New Report Shows Cybersecurity Risks from FBI “Going Dark” Proposal

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Today’s New York Times discusses a major new report by 20 technologists about the cybersecurity risks that would result an FBI plan to expand wiretapping capabilities on the Internet.  The administration is reportedly close to sending the FBI proposal to Capitol Hill, to amend the Communications Assistance to Law Enforcement Act of 1994.

FPF Senior Fellow Peter Swire blogs about this issue today at the International Association of Privacy Professionals website.  His post draws on work he has done at FPF with Kenesa Ahmad.  Swire writes:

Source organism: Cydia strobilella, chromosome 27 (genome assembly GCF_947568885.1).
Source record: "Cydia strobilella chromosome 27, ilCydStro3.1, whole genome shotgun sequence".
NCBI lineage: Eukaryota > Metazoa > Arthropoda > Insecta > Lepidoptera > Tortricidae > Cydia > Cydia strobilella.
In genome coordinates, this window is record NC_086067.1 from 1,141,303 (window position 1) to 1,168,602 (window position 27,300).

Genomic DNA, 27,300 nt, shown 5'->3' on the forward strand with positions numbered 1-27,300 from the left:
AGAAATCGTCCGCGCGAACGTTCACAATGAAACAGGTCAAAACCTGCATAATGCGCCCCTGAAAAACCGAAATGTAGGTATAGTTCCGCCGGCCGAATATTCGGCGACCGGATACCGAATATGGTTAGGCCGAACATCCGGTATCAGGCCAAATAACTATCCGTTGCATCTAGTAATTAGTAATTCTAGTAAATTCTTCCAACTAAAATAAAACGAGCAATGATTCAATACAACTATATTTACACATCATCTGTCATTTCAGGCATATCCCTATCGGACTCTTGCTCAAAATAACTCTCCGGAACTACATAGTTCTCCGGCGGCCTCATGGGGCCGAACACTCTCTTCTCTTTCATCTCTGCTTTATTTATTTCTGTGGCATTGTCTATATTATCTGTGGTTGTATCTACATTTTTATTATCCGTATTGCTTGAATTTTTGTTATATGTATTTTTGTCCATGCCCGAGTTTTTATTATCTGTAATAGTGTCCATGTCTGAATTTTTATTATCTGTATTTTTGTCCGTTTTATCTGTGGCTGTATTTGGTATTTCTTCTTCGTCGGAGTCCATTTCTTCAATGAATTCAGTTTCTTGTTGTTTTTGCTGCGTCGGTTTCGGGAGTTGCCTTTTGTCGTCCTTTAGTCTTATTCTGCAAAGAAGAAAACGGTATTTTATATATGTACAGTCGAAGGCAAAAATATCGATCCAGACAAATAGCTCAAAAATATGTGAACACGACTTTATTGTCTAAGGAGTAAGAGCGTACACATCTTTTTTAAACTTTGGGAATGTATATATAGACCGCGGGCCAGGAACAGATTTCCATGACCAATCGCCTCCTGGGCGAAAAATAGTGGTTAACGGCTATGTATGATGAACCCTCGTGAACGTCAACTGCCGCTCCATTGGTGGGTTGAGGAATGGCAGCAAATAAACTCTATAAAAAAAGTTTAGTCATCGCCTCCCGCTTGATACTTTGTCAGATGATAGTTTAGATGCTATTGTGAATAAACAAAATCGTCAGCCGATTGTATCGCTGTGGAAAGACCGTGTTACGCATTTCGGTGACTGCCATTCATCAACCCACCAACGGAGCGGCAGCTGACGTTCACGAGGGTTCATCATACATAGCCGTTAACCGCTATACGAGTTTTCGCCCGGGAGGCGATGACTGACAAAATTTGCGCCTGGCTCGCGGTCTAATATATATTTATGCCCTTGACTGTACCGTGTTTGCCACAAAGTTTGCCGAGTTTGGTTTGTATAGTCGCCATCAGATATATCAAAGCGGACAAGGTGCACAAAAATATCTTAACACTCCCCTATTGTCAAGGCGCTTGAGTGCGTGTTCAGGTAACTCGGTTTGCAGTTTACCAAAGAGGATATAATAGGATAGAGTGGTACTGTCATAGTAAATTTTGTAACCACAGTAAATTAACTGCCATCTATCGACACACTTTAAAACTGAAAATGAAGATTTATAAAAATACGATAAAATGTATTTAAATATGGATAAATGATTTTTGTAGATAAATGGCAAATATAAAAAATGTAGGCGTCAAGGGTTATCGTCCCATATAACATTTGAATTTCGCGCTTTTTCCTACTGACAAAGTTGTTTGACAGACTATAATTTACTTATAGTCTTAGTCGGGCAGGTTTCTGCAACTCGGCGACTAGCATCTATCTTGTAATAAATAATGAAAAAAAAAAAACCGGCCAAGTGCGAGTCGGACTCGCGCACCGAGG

The FBI argues that new wiretapping mandates on the Internet are needed because it is “going dark,” because new and evolving Internet technologies mean that government may not have a way to get the content of communications with a wiretap order.  In a 2011 paper, Kenesa Ahmad and I argued that “going dark” is the wrong image, and that today should instead be understood as a “golden age of surveillance.”  As members of the IAPP know, law enforcement and national security agencies today have far greater data gathering capabilities than ever before, such as: (1) location information; (2) information about contacts and confederates; and (3) an array of new databases that create digital dossiers about individuals’ lives.

As the debate heats up about expanding CALEA requirements to the Internet, there are thus strong privacy and cybersecurity reasons for concern about the FBI’s proposed approach.